Tooth extractions are a common procedure we conduct here at Thomas Plunkett, DMD. Patients come to us asking if they can have their tooth removed because it is causing too much pain to bear. However, just because a tooth is aching, does not necessarily point to an extraction. We first see if there are other ways we could treat the tooth. For instance, an infected, injured, cavitated, or decayed tooth may just need cleaning out the damaged tissue and filling or covering the tooth. Extractions are only a solution when a tooth-saving procedure does not work. Sometimes, though, you can have healthy teeth extracted.
Do You Need a Tooth Extraction?
A recommendation to get a tooth extracted will be our last resort. If the tooth is damaged by decay, bone loss, or other dental health issues, we may have to remove it. Having a tooth pulled can be a bit nerve-wracking, but the procedure is painless, and you will have a much healthier mouth for doing it. Our dentists at Thomas Plunkett, DMD know precisely when to pull a tooth to make sure that your mouth is left healthier.
The most common reason that teeth are removed is when they become impaired. This can happen if you have teeth not growing in correctly. This is one of the most common reasons that wisdom teeth are removed but it can happen with other teeth as well. Our team will also suggest extracting teeth that cannot be reasonably salvaged. Excessive tooth decay, an infection of the pulp that cannot be resolved with a root canal, and severe tooth overcrowding are some reasons why teeth would need to be extracted.
If your teeth are too damaged to repair by normal means such as bonding, fillings, or other methods, then we might advocate for removal. This is to prevent further damage to your mouth and overall health.
Types of Extractions
One method of tooth removal is a simple extraction. In this procedure, a dentist removes a tooth that is growing straight or is visible in the mouth. It may be a damaged or decayed tooth but it has the crown still visible. Our dentist will apply local anesthesia when removing a tooth. Sometimes, conscious sedation may be used. The dentist will push your tooth back and forth with a dental elevator and will then pull it out with dental forceps to remove it. A simple extraction just takes a short time since not much work is needed.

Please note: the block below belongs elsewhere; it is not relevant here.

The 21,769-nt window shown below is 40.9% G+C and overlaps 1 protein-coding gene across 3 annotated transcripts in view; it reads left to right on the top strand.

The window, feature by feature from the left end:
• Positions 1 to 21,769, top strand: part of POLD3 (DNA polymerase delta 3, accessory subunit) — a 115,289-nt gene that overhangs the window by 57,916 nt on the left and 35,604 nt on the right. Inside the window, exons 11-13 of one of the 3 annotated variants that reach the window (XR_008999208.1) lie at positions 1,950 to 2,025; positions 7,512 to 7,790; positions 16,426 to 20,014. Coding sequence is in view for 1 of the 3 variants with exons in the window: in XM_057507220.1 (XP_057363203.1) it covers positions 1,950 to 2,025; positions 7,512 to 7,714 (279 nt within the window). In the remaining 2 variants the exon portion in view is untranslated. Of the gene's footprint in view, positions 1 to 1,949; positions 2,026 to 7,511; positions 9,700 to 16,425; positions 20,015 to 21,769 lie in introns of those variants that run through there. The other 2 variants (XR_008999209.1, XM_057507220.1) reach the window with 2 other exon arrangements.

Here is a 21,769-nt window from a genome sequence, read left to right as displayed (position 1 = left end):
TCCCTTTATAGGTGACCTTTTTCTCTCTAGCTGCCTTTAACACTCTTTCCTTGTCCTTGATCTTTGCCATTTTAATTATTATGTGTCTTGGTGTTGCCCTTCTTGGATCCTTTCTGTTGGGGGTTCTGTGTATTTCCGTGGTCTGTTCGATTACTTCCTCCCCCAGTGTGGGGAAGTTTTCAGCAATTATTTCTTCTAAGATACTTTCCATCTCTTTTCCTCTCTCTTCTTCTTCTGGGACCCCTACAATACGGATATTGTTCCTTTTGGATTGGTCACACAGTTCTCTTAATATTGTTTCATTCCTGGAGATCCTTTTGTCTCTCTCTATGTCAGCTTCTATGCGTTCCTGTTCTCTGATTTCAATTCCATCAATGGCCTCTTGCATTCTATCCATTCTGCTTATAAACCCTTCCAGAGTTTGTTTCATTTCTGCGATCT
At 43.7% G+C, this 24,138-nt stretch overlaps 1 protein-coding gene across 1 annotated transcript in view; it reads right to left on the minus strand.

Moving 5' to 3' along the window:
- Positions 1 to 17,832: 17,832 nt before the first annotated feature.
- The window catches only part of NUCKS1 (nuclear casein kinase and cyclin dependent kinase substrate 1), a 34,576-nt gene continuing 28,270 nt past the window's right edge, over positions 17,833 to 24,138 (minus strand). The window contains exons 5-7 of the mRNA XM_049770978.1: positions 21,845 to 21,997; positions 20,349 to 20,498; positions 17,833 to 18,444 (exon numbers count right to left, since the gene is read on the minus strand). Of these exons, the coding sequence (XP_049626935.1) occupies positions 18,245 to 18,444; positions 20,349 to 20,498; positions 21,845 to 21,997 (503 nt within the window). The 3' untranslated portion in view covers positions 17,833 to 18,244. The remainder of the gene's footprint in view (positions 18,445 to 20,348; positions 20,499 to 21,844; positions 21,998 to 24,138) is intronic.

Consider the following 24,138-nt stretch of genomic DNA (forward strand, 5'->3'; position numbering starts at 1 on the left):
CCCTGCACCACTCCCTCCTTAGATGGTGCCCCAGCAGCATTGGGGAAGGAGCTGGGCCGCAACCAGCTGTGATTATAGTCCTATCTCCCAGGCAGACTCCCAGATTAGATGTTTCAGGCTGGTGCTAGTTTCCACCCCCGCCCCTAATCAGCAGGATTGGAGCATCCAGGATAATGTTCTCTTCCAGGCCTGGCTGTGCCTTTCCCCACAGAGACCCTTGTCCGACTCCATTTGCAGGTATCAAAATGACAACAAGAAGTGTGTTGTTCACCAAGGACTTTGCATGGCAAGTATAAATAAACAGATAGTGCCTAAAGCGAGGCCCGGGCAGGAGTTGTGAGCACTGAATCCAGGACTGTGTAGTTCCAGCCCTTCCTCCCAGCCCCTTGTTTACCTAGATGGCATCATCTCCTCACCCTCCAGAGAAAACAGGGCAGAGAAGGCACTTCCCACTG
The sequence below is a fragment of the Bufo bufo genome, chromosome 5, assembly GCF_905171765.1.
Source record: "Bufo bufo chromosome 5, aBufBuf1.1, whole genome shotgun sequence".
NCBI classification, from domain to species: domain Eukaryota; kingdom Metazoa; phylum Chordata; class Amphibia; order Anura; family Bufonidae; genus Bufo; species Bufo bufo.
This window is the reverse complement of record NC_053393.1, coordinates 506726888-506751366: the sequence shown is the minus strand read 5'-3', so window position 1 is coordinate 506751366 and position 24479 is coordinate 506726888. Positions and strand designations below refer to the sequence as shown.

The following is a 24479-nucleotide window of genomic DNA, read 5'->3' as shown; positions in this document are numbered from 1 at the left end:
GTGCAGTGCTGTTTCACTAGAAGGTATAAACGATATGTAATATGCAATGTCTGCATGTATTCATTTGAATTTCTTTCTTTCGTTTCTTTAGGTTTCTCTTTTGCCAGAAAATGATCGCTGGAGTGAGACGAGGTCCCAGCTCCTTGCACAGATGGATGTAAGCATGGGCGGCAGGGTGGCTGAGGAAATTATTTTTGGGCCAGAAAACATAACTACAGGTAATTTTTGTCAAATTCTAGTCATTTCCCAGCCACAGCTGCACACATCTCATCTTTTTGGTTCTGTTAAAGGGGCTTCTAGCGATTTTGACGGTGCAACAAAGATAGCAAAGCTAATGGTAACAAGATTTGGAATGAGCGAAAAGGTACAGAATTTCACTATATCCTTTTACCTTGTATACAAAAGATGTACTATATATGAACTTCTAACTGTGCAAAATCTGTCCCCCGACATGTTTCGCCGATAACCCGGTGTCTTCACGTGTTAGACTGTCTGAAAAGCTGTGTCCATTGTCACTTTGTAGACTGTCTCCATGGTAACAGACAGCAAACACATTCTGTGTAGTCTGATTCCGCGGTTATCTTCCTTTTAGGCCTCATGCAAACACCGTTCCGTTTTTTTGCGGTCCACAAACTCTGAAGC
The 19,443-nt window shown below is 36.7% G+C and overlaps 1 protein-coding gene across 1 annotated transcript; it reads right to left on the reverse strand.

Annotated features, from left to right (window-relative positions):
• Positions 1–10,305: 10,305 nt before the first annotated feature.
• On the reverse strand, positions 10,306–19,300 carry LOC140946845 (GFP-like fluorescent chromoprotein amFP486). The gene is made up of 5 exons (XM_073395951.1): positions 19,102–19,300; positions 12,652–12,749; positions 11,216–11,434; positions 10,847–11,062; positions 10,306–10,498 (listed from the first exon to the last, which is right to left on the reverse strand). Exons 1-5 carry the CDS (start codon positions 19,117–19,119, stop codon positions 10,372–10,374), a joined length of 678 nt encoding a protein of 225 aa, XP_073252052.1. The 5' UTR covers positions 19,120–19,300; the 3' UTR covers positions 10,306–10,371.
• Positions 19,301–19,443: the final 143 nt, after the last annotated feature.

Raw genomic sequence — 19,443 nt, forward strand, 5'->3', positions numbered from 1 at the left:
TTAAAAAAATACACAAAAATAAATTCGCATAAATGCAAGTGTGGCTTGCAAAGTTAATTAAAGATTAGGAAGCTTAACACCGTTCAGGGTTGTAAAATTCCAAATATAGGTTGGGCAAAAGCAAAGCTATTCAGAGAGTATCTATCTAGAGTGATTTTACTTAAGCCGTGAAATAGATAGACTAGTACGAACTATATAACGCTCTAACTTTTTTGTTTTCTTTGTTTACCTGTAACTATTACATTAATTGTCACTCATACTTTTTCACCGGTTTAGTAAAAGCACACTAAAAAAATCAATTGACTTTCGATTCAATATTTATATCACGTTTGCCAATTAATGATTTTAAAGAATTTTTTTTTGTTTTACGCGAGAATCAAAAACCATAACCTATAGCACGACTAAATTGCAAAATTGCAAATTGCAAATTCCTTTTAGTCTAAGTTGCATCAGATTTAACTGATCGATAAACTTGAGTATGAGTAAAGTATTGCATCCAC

A surgical extraction is another type of tooth removal. A surgical extraction involves accessing the tooth deep in the gum tissue. An impacted tooth, for example, can be removed through this oral surgery procedure. A tooth that has broken the crown and is buried beneath the gums needs surgical extraction. Our dentist will cut open the gum tissue. This allows access to the tooth. Once the dentist has accessed it, the next step will be to pull it out with forceps. It may be removed as a whole tooth or in small pieces. After removal, you can bite on gauze so that you do not experience much bleeding.
Recovering from Tooth Extractions
Once you have had a tooth extraction, it is crucial you follow the aftercare tips that our dentist provides for you. Patients typically recover from tooth extractions in a few days. Applying an ice pack to the outside of the mouth for 10-minute intervals reduces swelling. Patients who receive gauze from our team should leave the gauze in place for four hours or until the gauze is completely saturated with blood, whichever comes first. Patients should count on missing at least one day of work or school after the extraction. For the first 24 hours after an extraction, patients should not smoke, use straws, or rinse their mouths.
Using a soft-food diet for a week after the extraction is advised to avoid aggravating the extraction site. Immediately after extraction, consume only fluids, and avoid hot or cold food and drinks.Take care of your mouth and teeth as you usually do. Brush and floss regularly. However, on the first day, avoid brushing close to the site. After two or so days, you can get back to your usual oral care routine.
A dry socket is a post-extraction issue that can cause a patient severe complications when it occurs. Dry sockets occur when the gap left by the extracted tooth exposes the underlying bone. The best way to prevent a dry socket is to apply a tooth replacement – such as a dental implant, a bridge, or dentures – as soon as possible to permanently fill the gap.
Does a Tooth Extraction Hurt?
During a tooth extraction, a dentist will administer sedation to make you remain relaxed and comfortable. Therefore, you will not feel any pain. However, after the procedure, you may experience some slight discomfort, but you can manage this with over-the-counter pain medications. Also, if you are having teeth extracted that are severely damaged or decayed, the nerves may already be dead or in the process of dying, so the affected tooth might not send pain signals out.
Do You Need a Tooth Extracted?
Our team at Thomas Plunkett, DMD prefers to save permanent teeth as frequently as possible. However, there are instances where natural teeth cannot be salvaged, and having the affected teeth remain in the mouth poses risks to the rest of the mouth. In these instances, our team will opt to remove the affected teeth and offer replacement treatments such as dental implants or bridges to restore full oral functionality.
Visit us at Thomas Plunkett, DMD if you think you should get a tooth extraction. Not all cases of toothaches or decay require tooth removal. Our dentist will have to assess your case to see if extraction is appropriate or if there is another suitable procedure that can save the tooth like root canal therapy. Call us at 863-372-1010 to set up an appointment.